Clinical trials had been conducted on non-pregnant rats prior to its release and not on pregnant ones

But over 10,000 children were born with thalidomide related disabilities worldwide within the few years when it was first marketed. Phocomelia, the absence of limbs with hands or feet usually attached like flippers, was one of the most common birth defects. Radial aplasia, the absence of lower bone in the arm and limb, was also common. Facial malformations including ear and eye defects were also very common in thalidomide exposed babies. Another dreadful feature was cleft lip and palate. Apart from these teratogenicities—birth defects caused by a teratogen such as a drug—other congenital diseases such as heart defects, malformed kidneys and urinary system, and reproductive and gastrointestinal malformations were also observed in these children.

Clinical trials had been conducted on non-pregnant rats prior to its release and not on pregnant ones. So, the fact that the drug could cross the placenta and reach the foetus was completely unknown. Later, it was found that thalidomide crosses the placenta and in doing so, affects the embryonic blood vessels growth. Thus, it contributes to the malformations as blood vessels are essential for normal embryonic development and vessel loss or disruption can result in birth defects.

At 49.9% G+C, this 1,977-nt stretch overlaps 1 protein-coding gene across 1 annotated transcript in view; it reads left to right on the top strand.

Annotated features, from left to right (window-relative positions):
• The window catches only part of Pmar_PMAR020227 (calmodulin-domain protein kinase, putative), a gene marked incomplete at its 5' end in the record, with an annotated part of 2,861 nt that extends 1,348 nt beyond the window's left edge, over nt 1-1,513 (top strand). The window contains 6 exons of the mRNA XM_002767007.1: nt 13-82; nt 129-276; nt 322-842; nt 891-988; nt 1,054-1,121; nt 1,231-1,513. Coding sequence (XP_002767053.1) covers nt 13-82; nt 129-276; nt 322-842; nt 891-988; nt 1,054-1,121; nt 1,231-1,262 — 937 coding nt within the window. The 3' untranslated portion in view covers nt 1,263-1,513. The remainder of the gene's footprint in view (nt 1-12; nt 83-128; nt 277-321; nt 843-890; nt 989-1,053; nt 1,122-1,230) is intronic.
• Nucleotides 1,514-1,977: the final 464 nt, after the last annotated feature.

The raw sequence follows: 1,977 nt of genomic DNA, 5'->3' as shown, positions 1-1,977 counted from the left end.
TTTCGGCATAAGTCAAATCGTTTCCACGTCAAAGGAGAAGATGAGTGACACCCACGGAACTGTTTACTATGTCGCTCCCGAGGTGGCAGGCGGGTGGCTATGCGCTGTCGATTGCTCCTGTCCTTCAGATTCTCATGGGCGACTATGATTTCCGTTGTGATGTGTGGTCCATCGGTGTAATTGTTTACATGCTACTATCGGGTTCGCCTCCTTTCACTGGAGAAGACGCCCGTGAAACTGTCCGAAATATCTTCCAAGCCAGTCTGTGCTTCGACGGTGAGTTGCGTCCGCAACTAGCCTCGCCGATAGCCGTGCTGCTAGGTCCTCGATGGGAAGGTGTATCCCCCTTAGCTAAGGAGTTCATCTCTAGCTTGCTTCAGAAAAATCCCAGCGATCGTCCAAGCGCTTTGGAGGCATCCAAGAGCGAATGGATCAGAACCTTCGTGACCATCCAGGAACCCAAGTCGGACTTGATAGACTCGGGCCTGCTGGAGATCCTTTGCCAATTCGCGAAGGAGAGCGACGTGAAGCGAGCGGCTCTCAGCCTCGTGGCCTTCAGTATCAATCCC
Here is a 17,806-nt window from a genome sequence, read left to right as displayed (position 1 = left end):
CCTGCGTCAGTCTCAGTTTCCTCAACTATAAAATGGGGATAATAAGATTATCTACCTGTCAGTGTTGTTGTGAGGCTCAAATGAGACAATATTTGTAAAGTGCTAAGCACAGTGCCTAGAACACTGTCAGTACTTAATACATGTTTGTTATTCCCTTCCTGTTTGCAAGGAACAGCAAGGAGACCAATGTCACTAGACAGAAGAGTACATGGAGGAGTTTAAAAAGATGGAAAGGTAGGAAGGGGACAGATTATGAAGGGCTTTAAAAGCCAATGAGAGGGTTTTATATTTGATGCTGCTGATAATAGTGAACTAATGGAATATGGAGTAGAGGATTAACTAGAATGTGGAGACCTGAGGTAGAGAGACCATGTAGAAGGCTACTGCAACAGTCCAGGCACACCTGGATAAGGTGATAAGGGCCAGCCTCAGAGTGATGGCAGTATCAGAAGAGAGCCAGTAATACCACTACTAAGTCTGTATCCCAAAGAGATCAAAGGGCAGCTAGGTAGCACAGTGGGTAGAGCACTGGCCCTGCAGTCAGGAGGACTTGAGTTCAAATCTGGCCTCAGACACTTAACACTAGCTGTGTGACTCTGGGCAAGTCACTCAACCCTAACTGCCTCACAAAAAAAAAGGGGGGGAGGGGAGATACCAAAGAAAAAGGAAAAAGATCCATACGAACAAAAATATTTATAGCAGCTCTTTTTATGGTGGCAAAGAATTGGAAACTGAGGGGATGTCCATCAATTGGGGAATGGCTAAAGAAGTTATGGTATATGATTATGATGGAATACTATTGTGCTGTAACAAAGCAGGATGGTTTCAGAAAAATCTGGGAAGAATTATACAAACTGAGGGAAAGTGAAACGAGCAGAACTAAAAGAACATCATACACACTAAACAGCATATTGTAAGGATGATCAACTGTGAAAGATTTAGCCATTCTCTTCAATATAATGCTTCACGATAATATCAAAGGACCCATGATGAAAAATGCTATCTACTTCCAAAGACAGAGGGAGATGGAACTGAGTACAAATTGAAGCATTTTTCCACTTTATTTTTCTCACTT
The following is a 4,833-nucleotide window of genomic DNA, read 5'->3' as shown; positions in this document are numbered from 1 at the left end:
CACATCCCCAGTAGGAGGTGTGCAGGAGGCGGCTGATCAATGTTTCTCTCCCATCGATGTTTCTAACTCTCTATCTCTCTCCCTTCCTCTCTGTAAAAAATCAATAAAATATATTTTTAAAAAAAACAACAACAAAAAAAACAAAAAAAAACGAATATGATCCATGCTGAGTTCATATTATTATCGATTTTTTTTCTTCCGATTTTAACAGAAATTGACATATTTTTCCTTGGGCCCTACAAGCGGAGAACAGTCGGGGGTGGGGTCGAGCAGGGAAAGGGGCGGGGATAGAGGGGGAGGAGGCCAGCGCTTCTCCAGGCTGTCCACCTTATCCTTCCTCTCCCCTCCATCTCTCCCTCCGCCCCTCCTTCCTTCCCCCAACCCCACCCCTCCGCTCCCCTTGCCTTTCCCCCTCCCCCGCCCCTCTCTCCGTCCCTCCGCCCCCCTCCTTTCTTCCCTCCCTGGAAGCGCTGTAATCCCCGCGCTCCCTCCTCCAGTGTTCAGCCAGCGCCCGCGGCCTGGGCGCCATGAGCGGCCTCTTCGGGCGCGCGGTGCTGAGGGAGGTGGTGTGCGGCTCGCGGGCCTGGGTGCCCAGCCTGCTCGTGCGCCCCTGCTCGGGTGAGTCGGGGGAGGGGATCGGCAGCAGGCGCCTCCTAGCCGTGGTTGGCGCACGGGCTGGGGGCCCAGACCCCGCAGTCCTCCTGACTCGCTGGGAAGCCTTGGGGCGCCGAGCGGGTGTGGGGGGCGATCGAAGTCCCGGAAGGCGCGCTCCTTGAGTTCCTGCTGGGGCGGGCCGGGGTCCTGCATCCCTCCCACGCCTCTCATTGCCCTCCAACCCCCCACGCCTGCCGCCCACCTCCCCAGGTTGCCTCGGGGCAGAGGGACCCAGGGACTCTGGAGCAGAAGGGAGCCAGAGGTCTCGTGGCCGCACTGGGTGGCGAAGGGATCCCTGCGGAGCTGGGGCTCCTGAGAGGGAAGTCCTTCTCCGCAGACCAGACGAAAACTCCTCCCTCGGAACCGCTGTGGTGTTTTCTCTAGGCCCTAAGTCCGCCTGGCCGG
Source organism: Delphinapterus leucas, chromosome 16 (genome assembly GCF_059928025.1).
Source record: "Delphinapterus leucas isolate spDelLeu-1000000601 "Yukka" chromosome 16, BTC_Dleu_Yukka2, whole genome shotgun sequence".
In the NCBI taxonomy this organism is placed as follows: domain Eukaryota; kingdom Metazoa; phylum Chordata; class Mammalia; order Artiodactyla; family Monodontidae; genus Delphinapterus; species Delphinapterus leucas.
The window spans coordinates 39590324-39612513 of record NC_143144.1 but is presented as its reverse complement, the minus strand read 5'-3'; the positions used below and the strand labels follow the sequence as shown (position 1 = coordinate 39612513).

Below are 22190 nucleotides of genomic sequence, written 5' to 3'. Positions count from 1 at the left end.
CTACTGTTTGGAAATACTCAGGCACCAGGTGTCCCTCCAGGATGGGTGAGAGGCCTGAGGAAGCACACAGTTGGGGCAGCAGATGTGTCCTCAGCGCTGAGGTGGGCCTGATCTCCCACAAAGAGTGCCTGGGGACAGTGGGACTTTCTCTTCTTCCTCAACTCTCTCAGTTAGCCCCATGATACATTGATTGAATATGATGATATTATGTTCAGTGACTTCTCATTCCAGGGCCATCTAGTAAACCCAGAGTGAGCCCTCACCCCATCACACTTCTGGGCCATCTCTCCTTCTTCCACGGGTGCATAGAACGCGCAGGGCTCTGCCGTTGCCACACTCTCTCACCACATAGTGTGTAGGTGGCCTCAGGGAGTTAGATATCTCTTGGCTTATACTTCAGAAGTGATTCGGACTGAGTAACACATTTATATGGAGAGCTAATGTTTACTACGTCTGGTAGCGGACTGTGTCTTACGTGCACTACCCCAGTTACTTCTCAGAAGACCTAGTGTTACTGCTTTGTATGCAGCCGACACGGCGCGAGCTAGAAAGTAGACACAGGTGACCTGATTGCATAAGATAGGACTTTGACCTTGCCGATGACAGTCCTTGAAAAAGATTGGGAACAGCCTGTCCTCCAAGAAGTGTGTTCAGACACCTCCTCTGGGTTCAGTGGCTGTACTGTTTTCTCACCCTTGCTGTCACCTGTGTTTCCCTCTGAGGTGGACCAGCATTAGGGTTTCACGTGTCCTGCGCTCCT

After 50 years of its release the German company, the creator of thalidomide, issued an apology for the impact of drug on babies. But the affected victims of the drug had and still have been suffering from physical hardship and emotional stress since they were born.

Today, there are fewer than 3000 people left who have endured the mental, emotional, and physical pain inflicted by this gruesome scientific invention. For the survivors, decades of coping without limbs or with deformed and twisted hands or feet meant great wear and tear on the remaining muscles and joints. This has led to premature arthritis and chronic pain.

Mandy Master, one of thalidomide victims born without hands, now 51, states:

I’m struggling with my joints. My legs are doing two jobs, not only for walking but are also used as arms. It is very tiring now. I walk for five minutes now and I’m in absolute agony. I am struggling.

Another thalidomide affected survivor, Adams Spink said,

These (thalidomide survivors) are people who might be inside bodies which are 50 years old but in fact in terms of our actual age, the age of our muscular-skeletal systems, we’re probably 20 years ahead of that.

Thalidomide is an example of a scientific invention with dreadful consequences. The incident emphasizes the need to conduct extensive research prior to the release of a new drug, as failing to do so demonstrably results in suffering and distress for many innocent lives.